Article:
By Andy Mosher and Saad al-Izzi
Washington Post Foreign Service
Monday, July 31, 2006; A11
BAGHDAD, July 30 -- Gunmen killed at least 23 Iraqis on Sunday on a highway south of Baghdad, commandeering three minibuses and herding their occupants into nearby palm groves, where they were lined up and shot, according to police and a witness.
The ambush occurred about 10 miles south of Baghdad where two major highways intersect near the town of al-Rasheed. The witness, Mohammed Mohan al-Janabi, said at least 15 masked gunmen positioned themselves Sunday morning on both sides of the expressway that links western and southern Iraq.
"We knew they wanted to kidnap or kill someone or even hit the American convoys that come to this part of the road, because it is really bumpy and drivers have to slow down" to about 12 mph, said Janabi, 43, a teacher.
The gunmen stopped three minibuses that were traveling together, Janabi said. The passengers and drivers were taken into one of the groves of palm trees lining the highway, where the attackers took their identification cards "and lined them up against the palm trees and shot them all," said Janabi, who lives about 500 yards from the expressway.
The three Kia minibuses were carrying pilgrims to the Shiite holy city of Najaf, 90 miles south of Baghdad, said police Capt. Nadhim Jassim, who is in charge of Interior Ministry checkpoints around nearby Mahmudiyah.
The bodies of 23 victims of the ambush have been counted so far, according to a hospital worker in Mahmudiyah, who spoke on condition of anonymity, adding that there may be more. Other victims may have been taken to hospitals in Baghdad, the source said.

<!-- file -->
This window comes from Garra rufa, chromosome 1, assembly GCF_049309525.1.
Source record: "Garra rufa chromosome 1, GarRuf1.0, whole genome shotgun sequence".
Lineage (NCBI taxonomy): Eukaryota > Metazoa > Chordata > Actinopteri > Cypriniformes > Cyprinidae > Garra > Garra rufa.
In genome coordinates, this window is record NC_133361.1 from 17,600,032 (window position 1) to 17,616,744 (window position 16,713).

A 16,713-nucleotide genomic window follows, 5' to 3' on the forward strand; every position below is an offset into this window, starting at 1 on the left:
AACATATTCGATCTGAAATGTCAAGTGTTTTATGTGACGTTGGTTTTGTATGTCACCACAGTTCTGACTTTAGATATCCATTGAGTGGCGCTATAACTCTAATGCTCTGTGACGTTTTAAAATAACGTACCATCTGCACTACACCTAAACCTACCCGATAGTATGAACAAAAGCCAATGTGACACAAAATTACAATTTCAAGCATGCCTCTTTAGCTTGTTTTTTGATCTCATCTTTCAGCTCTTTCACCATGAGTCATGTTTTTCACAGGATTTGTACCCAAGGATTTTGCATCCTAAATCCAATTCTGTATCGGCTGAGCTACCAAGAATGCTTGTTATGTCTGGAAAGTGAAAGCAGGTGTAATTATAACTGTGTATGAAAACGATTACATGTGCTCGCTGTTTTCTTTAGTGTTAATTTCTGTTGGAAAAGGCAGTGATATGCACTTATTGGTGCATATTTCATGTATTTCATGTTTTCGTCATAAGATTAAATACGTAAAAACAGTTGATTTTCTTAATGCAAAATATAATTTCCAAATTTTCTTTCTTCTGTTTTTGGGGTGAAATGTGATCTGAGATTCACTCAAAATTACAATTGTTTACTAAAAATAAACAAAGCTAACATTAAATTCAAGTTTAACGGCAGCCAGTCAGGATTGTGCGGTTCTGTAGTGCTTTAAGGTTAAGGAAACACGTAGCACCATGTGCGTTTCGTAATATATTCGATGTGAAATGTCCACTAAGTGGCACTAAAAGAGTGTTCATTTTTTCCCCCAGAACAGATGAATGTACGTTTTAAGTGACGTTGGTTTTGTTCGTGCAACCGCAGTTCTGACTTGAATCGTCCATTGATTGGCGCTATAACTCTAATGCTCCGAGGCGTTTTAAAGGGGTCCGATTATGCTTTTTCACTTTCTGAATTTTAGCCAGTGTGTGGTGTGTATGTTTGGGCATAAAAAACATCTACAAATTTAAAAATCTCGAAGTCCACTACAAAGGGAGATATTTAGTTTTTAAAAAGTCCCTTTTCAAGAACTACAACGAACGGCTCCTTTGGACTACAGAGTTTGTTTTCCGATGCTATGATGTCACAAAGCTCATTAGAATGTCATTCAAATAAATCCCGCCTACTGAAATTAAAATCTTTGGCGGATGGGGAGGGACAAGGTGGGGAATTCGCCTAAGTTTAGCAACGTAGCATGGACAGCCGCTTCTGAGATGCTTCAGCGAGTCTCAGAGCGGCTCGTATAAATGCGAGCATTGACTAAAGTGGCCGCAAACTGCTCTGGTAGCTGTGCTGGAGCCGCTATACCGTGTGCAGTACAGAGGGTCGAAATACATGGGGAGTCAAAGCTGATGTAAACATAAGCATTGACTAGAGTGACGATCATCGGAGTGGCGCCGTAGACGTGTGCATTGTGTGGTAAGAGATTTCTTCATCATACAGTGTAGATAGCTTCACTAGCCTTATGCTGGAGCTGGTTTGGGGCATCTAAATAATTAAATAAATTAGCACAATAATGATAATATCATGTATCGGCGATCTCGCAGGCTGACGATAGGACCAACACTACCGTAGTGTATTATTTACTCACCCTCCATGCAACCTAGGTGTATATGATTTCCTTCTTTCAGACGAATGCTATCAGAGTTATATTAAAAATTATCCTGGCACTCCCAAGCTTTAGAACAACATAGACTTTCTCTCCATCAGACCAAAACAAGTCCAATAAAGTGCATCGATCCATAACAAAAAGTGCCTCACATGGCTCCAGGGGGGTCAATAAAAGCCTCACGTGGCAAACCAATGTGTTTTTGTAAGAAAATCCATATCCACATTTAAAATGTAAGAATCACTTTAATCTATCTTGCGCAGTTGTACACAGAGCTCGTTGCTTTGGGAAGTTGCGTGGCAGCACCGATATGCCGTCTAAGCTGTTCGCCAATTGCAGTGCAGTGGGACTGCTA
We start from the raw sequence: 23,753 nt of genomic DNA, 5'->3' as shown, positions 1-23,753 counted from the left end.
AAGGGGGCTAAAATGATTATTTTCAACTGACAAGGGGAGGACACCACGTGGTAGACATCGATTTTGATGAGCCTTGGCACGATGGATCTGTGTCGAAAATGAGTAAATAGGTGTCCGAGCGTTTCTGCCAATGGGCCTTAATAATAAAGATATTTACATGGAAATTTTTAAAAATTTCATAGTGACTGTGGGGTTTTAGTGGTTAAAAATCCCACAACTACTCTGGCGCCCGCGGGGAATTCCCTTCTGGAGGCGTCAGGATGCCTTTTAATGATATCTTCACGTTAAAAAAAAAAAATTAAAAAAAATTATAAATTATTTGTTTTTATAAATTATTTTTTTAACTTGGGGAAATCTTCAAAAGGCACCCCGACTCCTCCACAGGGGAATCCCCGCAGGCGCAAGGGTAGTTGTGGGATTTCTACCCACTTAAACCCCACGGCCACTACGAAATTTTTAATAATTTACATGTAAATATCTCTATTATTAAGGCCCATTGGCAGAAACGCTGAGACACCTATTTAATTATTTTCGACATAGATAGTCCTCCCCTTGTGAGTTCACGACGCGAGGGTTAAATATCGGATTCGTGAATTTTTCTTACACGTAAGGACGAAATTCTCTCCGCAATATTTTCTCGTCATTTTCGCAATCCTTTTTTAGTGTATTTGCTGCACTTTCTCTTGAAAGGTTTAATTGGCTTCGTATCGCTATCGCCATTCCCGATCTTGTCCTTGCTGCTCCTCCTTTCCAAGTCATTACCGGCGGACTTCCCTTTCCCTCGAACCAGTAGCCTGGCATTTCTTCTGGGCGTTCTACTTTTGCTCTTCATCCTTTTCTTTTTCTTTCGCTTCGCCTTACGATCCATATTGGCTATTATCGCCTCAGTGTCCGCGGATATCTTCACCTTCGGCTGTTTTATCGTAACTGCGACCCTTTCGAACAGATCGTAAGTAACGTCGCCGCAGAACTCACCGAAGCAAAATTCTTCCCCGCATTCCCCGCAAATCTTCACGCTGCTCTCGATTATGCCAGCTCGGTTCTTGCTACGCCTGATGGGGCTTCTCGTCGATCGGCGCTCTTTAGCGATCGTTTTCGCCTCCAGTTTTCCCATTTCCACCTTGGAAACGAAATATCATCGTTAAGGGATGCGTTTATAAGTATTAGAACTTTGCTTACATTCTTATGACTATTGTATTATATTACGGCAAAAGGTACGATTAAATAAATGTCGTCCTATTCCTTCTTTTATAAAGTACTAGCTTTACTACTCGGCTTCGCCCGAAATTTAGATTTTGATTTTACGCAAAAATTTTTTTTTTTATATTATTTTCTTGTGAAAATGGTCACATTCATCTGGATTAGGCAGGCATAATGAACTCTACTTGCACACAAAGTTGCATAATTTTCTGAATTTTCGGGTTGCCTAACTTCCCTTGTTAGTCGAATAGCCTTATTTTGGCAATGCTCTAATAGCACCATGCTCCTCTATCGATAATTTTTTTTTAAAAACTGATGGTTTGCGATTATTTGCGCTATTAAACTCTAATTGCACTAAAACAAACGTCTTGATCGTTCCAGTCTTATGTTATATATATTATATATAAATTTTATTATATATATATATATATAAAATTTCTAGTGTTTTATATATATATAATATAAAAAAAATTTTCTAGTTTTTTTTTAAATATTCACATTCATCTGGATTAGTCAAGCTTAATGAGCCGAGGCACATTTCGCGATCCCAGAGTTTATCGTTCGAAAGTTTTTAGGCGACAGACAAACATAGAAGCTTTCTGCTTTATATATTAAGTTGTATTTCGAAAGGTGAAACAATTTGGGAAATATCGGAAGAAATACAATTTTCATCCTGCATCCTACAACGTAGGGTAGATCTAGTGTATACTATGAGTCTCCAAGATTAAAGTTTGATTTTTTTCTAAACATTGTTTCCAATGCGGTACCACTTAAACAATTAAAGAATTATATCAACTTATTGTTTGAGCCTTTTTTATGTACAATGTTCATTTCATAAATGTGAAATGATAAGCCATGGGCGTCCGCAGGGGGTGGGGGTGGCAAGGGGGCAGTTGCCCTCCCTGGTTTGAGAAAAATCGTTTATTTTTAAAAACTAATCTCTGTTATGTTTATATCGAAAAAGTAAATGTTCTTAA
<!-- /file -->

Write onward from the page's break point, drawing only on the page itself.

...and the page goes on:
Such attacks on Shiite pilgrims bound for Najaf are relatively common, according to an ambulance driver who identified himself only as Abu Sajad. He said his uncle had been killed in a similar incident a month ago.
The roads connecting Baghdad with Najaf and two other Shiite holy cities, Karbala and Kut, traverse a region known as the Triangle of Death, where kidnappings, killings and robberies have been rampant for about two years. The area is populated by a volatile mix of Shiites and Sunnis, and sectarian tensions are invariably high, but the violence there has been blamed as much on criminal gangs as on religious or political factions.
Also Sunday, the U.S. military reported that four U.S. Marines had been killed in combat the previous day in the western province of Anbar. The Marines were assigned to Regimental Combat Team 7, according to a prepared statement that gave no further details.
A U.S. F-16 fighter jet dropped two precision-guided bombs on a building near Baghdad used by insurgents affiliated with a group believed responsible for a mortar-and-rocket attack last week that killed at least 31 people in a Shiite district of the capital, the Associated Press reported. Two insurgents and a child were killed in the airstrike, and four suspects were arrested, U.S. officials said, expressing regret about the child's death.
In the northern oil center of Kirkuk, a car bomb near a gas station killed six people and wounded 17. It was the city's seventh bombing this month, and at least the fourth to target motorists waiting in long lines for gas.
Police in Kirkuk said the decapitated bodies of four policemen were found about 30 miles south of the city. The four had been kidnapped while traveling between Kirkuk and Tikrit, said police Col. Firas Mahmoud, and their remains showed signs that they had been tortured and fatally shot before they were beheaded.